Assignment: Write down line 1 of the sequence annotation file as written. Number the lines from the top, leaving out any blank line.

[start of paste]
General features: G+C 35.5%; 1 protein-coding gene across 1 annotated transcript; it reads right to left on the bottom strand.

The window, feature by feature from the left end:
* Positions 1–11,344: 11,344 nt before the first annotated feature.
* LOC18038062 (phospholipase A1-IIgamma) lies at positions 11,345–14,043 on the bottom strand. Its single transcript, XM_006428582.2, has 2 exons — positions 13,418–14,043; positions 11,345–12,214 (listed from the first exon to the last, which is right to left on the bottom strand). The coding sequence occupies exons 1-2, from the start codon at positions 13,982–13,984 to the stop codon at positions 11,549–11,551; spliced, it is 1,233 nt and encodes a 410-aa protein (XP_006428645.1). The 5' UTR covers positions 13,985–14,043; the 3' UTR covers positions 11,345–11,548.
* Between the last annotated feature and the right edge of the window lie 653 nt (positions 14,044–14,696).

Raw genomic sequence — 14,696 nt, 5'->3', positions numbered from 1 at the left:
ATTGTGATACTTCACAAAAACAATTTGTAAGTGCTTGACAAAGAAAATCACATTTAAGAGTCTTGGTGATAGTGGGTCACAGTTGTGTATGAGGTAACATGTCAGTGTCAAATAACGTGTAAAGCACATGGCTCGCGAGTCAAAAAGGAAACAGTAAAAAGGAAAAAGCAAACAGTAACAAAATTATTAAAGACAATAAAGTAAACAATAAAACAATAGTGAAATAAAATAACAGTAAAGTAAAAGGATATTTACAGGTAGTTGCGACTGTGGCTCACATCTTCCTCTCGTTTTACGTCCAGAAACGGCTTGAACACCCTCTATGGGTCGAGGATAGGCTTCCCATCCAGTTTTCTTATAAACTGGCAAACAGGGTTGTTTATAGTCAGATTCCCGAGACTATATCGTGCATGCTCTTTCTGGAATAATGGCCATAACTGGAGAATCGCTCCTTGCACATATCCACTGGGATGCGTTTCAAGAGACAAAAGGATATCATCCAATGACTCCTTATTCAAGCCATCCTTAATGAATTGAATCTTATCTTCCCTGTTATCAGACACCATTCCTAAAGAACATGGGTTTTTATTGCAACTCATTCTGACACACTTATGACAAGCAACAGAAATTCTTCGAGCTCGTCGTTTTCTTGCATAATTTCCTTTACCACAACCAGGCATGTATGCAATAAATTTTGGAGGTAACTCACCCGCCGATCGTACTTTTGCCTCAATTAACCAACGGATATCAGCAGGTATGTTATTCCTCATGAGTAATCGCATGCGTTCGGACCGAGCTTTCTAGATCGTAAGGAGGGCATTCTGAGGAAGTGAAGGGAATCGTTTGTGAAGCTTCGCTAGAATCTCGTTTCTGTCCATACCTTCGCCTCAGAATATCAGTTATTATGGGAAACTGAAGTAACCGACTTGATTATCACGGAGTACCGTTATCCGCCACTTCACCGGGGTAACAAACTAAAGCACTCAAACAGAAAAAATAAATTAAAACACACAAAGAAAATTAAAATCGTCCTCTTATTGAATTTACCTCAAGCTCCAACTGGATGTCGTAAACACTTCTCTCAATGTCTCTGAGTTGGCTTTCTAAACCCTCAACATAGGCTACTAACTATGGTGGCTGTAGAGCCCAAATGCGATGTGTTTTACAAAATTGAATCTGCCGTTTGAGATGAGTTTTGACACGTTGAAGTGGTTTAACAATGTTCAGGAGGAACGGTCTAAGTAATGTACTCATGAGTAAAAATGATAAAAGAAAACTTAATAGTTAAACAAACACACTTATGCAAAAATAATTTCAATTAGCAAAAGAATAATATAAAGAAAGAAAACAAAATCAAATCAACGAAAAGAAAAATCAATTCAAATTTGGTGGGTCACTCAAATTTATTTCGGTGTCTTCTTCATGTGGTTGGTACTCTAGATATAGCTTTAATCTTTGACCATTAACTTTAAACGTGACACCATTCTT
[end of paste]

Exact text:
General features: G+C 35.5%; 1 protein-coding gene across 1 annotated transcript; it reads right to left on the bottom strand.